Remember that essential oils have their own properties, and you should keep those in mind. Some are relaxing, some heat up on mucous membranes, some are refreshing and invigorating. If you suffer from high blood pressure, avoid hyssop, rosemary, sage, and thyme. Licorice is also known to elevate the blood pressure, but it’s not often used as a massage oil! Diabetics should avoid angelica. For those of you who enjoy tanning beds or outdoor tanning, you should avoid bergamot, lemon, grapefruit, ginger, lime, orange, and the other citruses. These can make you hypersensitive to ultraviolet waves. As for pregnancy, as with any other substance, discuss the use of essential oils with your midwife or doctor ahead of time. Better safe than sorry! It’s all in the details, when it comes to blending essential oils. My all-time favorite massage oil is a combination of lavender oil, clove oil, cinnamon, peppermint, and rosemary oil, in a base of sweet almond. This blend not only smells awesome, but also produces just a touch of heat. And as an added bonus, it also tastes great! By the way, the combination of sandalwood and chamomile is an excellent relaxing oil mixture. 


In general, men tend to enjoy spicy, woody smells, while women are known for favoring floral scents. A blend of both, then, would be an ideal massage oil that would please both partners in a heterosexual relationship. This, however, is a general statement. I’m a woman, and I prefer the spicy aromas over the floral ones, and I know some men who love the scent of some flowers. Regardless, you might want to try a mixture of jasmine and sandalwood (both very exotic oils), or rose and frankincense.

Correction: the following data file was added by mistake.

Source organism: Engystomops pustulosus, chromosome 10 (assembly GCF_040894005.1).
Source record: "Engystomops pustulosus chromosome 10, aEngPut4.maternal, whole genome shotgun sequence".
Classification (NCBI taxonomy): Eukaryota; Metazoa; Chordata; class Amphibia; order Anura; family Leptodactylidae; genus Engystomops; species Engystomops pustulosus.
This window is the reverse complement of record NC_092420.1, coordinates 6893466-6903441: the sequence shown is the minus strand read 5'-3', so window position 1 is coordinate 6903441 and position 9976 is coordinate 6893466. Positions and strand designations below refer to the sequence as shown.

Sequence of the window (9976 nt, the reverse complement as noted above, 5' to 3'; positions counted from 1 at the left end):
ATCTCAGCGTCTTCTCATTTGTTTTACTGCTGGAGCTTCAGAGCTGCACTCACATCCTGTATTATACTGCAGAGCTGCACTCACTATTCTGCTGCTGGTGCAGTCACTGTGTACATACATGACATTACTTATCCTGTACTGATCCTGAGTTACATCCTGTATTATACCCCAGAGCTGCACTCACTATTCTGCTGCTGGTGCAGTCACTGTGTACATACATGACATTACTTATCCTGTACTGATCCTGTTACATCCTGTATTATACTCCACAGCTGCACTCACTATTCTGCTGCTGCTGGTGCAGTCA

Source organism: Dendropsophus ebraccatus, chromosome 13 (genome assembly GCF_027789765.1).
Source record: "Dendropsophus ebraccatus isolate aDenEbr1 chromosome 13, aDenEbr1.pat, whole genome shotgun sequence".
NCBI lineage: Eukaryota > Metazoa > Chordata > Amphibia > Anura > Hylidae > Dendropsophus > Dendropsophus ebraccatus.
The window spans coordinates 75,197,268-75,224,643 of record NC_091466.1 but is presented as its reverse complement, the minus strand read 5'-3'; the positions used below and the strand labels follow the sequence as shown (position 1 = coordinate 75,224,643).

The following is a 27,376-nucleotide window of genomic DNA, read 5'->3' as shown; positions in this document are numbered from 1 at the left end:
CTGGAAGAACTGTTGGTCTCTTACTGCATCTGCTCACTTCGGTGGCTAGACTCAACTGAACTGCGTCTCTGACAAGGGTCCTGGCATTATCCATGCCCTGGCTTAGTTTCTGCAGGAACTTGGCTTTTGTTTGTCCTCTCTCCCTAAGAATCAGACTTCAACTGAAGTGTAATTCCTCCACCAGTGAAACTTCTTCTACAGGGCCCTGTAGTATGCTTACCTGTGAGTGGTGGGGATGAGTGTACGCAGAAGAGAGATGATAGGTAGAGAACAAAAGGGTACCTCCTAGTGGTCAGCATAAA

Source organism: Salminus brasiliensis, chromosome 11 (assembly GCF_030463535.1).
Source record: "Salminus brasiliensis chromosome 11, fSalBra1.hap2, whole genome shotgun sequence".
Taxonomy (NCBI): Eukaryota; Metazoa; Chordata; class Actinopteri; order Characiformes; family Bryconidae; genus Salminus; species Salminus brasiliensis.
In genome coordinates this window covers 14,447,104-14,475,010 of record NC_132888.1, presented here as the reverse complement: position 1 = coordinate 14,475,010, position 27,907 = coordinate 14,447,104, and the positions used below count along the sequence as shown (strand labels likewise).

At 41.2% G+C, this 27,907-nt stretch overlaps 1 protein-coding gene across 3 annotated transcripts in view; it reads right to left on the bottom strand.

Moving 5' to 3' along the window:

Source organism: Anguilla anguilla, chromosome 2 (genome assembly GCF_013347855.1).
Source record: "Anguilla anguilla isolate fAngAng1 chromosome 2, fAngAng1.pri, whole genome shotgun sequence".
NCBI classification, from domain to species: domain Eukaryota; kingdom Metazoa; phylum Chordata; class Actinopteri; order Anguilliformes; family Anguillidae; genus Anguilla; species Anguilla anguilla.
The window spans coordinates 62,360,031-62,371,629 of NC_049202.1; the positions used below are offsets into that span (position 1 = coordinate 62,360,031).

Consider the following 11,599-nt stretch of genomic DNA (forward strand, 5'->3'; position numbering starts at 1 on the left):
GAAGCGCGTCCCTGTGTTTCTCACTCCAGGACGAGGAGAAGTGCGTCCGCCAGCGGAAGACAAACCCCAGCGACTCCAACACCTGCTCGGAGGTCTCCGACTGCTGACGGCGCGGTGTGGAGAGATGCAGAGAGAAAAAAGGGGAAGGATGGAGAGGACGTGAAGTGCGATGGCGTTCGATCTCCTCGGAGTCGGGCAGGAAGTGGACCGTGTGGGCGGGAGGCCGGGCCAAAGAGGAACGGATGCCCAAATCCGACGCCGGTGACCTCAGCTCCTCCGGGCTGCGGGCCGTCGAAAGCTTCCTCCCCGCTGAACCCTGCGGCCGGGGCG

Here are a few other combinations: For relaxation, try clary sage, lavender, and lemon. Chamomile is excellent for sleep, so try a mixture of chamomile and sandalwood, or chamomile and lavender to help you relax. Ginger and, believe it or not, black pepper, are great for sore, achy muscles. For an uplifting massage, try a blend of lemon, mint, and geranium. How about bergamot, peppermint, and lemon? Lavender, orange, and peppermint is a very cooling combination, as well, and gives a nice floral scent. For romance there are several mixtures you can try. Bergamot, sandalwood, and jasmine for one. The Kama Sutra recommends jasmine and grapefruit. Ylang-ylang, lavender, grapefruit, lemon, and neroli are also great together. If you’re really ambitious, go for a combination of rosewood, neroli, lavender, thyme, and cinnamon or clove. In closing, experiment with essential oils, see what combinations please you and your partner. Keep in mind that scents are strong memory triggers, and what ever massage oil blend you choose will become your signature scent. Slow down, enjoy your senses, and enjoy each other.  


For more on massage oils, check out these sites: